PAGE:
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  • The Future of Fighting Pandemics Relies on the Power of Genomic Sequencing

    Two biologists from Northern Arizona University have put forward an impassioned argument emphasizing the critical role of genomic sequencing in combating pathogens and future pandemics. Jason Ladner and Jason Sahl, in an essay published in PLOS Biology, have highlighted the urgency of continued development, collaboration, and investment in this technology.

    Understanding the Genomes of Pathogens
    The scientists explained that the key to battling a pathogen lies in its genetic code. Decoding this information enables researchers to track the pathogen's movement, predict behavior, identify the source of the outbreak, and most importantly, develop vaccines and treatments. This methodology proved instrumental in the fight against COVID-19 and will continue to be vital for future pandemics.

    According to Ladner and Sahl, genomic sequencing had a profound impact on the global response to COVID-19. They believe that to be better prepared for future outbreaks, society must build on the existing knowledge while acknowledging current limitations.

    Historical Insights and Future Preparations
    By delving into the history of pathogens and genomic sequencing, the biologists shed light on the complexity of infectious diseases. They provided a stark reminder that pathogens remain complicated, even 60 years after scientists believed they had infectious diseases under control.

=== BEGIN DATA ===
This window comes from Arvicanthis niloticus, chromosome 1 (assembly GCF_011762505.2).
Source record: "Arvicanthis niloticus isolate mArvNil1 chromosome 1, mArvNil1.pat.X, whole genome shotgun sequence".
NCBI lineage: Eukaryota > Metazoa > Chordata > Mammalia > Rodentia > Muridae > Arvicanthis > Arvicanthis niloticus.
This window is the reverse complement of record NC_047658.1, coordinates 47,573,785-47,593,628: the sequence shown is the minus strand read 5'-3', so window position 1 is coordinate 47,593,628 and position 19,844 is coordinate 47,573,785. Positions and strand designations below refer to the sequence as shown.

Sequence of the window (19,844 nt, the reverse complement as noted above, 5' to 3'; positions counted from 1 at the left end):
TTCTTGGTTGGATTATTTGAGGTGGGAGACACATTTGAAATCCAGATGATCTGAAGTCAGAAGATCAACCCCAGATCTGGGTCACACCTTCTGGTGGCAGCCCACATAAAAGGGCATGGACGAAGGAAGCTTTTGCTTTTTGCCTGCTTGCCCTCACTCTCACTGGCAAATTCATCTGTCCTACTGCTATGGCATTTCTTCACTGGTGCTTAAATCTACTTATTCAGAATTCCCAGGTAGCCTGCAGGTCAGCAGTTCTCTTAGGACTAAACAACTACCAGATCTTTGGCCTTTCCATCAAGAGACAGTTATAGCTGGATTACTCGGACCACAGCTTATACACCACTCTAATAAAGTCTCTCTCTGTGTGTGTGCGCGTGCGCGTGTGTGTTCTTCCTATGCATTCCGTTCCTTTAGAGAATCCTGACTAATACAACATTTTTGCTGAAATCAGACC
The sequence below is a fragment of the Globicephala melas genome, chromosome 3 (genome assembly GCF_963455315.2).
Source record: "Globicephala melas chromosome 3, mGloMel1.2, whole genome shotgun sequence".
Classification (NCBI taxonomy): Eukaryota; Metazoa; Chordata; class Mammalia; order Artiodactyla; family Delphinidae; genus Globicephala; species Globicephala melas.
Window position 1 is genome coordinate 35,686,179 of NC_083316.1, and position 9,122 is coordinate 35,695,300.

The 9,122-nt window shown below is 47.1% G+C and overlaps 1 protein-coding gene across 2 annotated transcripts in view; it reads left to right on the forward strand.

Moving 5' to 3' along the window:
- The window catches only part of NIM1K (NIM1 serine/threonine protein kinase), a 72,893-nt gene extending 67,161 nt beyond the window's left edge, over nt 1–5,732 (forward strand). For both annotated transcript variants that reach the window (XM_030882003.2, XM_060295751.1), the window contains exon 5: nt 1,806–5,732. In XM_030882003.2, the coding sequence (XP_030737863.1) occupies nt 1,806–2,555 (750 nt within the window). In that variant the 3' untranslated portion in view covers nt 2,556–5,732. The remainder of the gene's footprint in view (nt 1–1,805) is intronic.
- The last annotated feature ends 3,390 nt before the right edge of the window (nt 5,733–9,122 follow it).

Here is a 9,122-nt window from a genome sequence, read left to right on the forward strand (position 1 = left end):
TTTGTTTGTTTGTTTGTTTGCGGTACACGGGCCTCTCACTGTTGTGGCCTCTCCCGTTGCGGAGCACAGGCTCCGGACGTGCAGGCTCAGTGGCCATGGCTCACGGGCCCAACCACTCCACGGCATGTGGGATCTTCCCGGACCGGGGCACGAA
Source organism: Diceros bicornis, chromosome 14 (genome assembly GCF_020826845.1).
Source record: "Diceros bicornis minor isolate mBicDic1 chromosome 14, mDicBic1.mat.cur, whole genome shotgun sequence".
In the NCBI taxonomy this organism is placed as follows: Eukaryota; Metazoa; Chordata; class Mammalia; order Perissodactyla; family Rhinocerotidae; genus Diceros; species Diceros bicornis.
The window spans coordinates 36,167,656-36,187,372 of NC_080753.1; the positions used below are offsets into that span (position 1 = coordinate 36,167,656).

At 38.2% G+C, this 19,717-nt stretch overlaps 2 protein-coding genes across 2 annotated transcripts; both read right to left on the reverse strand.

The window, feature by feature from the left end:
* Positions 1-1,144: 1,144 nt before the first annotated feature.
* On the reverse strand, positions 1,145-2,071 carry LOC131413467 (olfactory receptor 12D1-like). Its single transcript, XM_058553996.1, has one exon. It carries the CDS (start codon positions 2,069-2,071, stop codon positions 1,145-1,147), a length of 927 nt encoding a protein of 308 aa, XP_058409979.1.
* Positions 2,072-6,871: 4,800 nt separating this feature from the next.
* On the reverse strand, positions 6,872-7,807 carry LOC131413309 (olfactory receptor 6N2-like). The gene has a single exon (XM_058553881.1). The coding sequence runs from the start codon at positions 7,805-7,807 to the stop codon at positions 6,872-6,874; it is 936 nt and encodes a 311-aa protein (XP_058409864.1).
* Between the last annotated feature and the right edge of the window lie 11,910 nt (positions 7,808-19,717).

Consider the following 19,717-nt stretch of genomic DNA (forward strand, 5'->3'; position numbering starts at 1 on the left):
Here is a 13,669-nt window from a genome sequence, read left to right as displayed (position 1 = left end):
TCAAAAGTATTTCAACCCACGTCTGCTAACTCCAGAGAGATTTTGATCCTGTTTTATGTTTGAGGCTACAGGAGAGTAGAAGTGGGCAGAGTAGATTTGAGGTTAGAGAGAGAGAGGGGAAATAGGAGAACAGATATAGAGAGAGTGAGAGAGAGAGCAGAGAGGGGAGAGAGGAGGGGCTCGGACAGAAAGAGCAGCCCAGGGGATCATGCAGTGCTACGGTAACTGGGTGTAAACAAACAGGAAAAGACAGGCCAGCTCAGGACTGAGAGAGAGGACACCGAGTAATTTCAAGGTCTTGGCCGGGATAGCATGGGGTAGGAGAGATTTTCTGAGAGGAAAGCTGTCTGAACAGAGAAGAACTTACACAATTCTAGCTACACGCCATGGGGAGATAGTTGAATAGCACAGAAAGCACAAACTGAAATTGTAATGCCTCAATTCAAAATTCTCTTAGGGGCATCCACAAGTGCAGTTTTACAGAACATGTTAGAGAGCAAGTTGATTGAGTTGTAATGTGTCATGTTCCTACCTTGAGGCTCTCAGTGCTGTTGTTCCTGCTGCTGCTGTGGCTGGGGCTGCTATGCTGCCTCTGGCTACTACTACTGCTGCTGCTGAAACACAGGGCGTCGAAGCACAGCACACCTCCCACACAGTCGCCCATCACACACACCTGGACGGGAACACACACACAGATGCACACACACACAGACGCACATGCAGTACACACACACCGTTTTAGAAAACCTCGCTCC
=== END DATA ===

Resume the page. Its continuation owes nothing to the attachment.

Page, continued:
The essay serves as a roadmap for various stakeholders, pointing out deficits in research, emphasizing the need for collaboration, and explaining the potential of pathogen sequencing for public health.
    “We wrote this essay to contribute to the broader discussion of how pathogen genome sequencing should be used in the future to improve public health and what types of investments and innovations we need to facilitate this,” Ladner stated.

    Lessons from the COVID-19 Pandemic

    1. Better Infrastructure Required: A significant shortfall identified by the biologists is a global lack of infrastructure for real-time sequencing and collaboration. Sustained investments between stakeholders are needed to address deficits in sequencing capacity and data sharing.

    2. Expanding the Use of Pathogen Genomes: Ladner emphasized the need to expand the application of pathogen genomics in response to infectious diseases, describing it as an issue larger than just science.

    3. Defining Objectives: The role of pathogen genomics needs clear objectives for how genomes should contribute to a public health response. This will aid in planning for future outbreaks and evaluating response effectiveness.

    4. Maintaining Momentum: Although COVID-19 remains a threat, attention to the pandemic has waned. Sahl stressed that sustained federal investments are necessary to prevent a return to pre-pandemic capacity and to ensure a quick response to the next public health threat.

    Conclusion
    The insights and guidance provided by Ladner and Sahl offer a valuable perspective on the current state of genomic sequencing and its potential role in future pandemics. Their call to action emphasizes the importance of collaboration, investment, and a sustained focus on this critical technology, which may prove instrumental in safeguarding public health in the years to come.

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